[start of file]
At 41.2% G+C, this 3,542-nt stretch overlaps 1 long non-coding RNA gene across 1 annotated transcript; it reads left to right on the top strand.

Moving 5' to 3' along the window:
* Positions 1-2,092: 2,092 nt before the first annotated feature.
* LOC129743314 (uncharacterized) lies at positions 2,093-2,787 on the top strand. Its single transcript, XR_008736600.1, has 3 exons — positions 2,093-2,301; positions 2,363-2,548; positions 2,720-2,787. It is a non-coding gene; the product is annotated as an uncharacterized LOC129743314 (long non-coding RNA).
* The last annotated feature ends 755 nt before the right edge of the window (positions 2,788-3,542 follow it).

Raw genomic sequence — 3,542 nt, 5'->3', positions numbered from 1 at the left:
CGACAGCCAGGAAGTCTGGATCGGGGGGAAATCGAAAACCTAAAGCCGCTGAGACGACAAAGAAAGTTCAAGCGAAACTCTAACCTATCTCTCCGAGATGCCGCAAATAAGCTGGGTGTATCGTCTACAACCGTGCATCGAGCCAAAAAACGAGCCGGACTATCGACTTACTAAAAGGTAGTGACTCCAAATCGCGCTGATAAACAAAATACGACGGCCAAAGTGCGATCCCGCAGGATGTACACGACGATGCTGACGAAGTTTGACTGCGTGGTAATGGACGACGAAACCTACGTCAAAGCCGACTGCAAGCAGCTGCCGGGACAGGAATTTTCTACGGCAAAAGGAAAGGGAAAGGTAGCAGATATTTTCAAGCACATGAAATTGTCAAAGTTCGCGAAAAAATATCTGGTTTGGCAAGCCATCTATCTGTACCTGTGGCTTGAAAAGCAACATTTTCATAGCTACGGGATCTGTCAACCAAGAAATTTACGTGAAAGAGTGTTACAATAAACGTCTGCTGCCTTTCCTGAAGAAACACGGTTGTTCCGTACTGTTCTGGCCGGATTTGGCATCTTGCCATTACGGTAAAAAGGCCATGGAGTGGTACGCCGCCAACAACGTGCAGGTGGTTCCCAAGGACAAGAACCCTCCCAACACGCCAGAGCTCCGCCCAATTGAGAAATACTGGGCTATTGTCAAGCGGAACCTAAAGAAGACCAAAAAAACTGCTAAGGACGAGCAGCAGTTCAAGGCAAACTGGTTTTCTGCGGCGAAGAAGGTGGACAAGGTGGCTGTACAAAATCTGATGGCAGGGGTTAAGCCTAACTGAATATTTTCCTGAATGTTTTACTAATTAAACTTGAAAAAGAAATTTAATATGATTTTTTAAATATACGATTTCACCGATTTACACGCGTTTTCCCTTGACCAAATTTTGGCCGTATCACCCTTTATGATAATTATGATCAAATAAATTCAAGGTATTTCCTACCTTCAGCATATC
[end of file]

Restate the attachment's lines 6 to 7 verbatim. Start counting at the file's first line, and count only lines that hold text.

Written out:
Raw genomic sequence — 3,542 nt, 5'->3', positions numbered from 1 at the left:
CGACAGCCAGGAAGTCTGGATCGGGGGGAAATCGAAAACCTAAAGCCGCTGAGACGACAAAGAAAGTTCAAGCGAAACTCTAACCTATCTCTCCGAGATGCCGCAAATAAGCTGGGTGTATCGTCTACAACCGTGCATCGAGCCAAAAAACGAGCCGGACTATCGACTTACTAAAAGGTAGTGACTCCAAATCGCGCTGATAAACAAAATACGACGGCCAAAGTGCGATCCCGCAGGATGTACACGACGATGCTGACGAAGTTTGACTGCGTGGTAATGGACGACGAAACCTACGTCAAAGCCGACTGCAAGCAGCTGCCGGGACAGGAATTTTCTACGGCAAAAGGAAAGGGAAAGGTAGCAGATATTTTCAAGCACATGAAATTGTCAAAGTTCGCGAAAAAATATCTGGTTTGGCAAGCCATCTATCTGTACCTGTGGCTTGAAAAGCAACATTTTCATAGCTACGGGATCTGTCAACCAAGAAATTTACGTGAAAGAGTGTTACAATAAACGTCTGCTGCCTTTCCTGAAGAAACACGGTTGTTCCGTACTGTTCTGGCCGGATTTGGCATCTTGCCATTACGGTAAAAAGGCCATGGAGTGGTACGCCGCCAACAACGTGCAGGTGGTTCCCAAGGACAAGAACCCTCCCAACACGCCAGAGCTCCGCCCAATTGAGAAATACTGGGCTATTGTCAAGCGGAACCTAAAGAAGACCAAAAAAACTGCTAAGGACGAGCAGCAGTTCAAGGCAAACTGGTTTTCTGCGGCGAAGAAGGTGGACAAGGTGGCTGTACAAAATCTGATGGCAGGGGTTAAGCCTAACTGAATATTTTCCTGAATGTTTTACTAATTAAACTTGAAAAAGAAATTTAATATGATTTTTTAAATATACGATTTCACCGATTTACACGCGTTTTCCCTTGACCAAATTTTGGCCGTATCACCCTTTATGATAATTATGATCAAATAAATTCAAGGTATTTCCTACCTTCAGCATATC